Moving from Delivering a Service to Presenting an Experience
// By Diane S. Hopkins //
Health care leaders spend time designing spaces and assembling experts, but not as much time designing a comprehensive patient experience strategy that prepares the entire workforce for a common level of behavior.
Reliable high patient satisfaction is the desire of every health care leader, yet achieving this aspiration is a struggle for most. There’s no magic wand to wave over an organization to ensure that care will be exceptional every day for every patient.
There are many reasons health care providers face volatile patient satisfaction scores, but one of the most influential issues is when “health caring” is seen as simply a service. Applying a limited customer service framework to patient satisfaction was a novel idea 30 years ago. Now it can be a barrier to exceptional caring.
Health care is one of the most experiential offerings of all industries, and shifting our operational frameworks from delivering a service to presenting an experience is an important step toward reliability. Varying levels of service are delivered as part of an overall experience. The words “service” and “experience” are often used interchangeably, yet there are some important differences. A summary of various definitions offers a glimpse of these differences:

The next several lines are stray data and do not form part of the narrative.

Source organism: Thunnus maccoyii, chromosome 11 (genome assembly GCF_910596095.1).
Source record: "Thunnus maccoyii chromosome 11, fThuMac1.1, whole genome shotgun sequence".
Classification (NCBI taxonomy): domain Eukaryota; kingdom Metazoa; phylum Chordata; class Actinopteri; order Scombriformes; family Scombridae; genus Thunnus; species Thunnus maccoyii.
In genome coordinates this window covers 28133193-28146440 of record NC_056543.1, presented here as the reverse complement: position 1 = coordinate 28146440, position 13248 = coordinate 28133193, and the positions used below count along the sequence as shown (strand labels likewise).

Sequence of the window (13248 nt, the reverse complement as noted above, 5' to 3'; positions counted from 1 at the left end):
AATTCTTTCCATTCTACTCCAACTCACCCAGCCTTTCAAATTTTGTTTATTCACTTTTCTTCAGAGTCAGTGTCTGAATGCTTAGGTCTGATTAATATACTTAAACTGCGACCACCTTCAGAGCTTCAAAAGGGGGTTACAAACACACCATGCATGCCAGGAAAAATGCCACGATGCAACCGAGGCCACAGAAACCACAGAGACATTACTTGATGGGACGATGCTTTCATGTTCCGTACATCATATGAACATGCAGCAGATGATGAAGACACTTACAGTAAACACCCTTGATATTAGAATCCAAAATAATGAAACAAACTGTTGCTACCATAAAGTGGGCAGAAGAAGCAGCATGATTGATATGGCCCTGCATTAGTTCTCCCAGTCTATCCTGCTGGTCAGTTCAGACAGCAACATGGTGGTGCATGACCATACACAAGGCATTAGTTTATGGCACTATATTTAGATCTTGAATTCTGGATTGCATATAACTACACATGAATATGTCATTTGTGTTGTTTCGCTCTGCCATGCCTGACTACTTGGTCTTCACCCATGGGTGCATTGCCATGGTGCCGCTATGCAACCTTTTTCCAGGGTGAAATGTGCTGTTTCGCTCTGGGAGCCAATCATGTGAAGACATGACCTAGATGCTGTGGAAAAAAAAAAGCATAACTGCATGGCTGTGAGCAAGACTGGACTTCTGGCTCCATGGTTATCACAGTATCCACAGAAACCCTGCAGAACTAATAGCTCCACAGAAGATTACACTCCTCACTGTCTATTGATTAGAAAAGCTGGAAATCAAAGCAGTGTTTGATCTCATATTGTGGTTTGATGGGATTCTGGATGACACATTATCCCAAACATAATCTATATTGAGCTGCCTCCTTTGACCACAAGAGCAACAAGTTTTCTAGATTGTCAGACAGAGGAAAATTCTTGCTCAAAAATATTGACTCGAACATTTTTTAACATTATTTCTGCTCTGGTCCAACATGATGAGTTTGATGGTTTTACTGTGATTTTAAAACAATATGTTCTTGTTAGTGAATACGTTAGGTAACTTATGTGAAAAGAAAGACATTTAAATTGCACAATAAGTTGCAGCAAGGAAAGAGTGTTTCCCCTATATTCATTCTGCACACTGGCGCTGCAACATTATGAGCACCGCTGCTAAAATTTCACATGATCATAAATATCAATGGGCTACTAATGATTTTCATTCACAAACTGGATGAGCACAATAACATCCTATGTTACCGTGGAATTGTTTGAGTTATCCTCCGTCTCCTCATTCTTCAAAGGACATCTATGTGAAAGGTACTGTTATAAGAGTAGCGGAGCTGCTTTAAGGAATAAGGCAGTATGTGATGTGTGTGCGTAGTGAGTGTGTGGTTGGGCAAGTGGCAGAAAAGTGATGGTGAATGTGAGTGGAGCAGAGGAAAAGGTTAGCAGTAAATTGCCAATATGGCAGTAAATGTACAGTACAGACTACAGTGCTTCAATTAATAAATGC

- Service — assistance or help, or to receive for some advantage
- Experience — an encounter; to undergo or feel, to go or live through
Taking the time to reimagine patient satisfaction as an overall experience strategy with points of service within the experience can expand the concept of what needs to be done.
The most common sticking point is that organizations tend to take ownership of creating and delivering the service (diagnosis, treatment, guidance) and think the customer is the owner of what they experience (how they feel, comply, participate).
This small change in perspective can have a huge impact on long-term effectiveness and ultimately customer satisfaction. Bruce Jones of the Disney Institute says in his blog, “While no one owns the guest at Disney, someone, in every case, owns the moment.” This concept of consistent ownership of the needs and desires of each patient is the foundation of a customer experience strategy.
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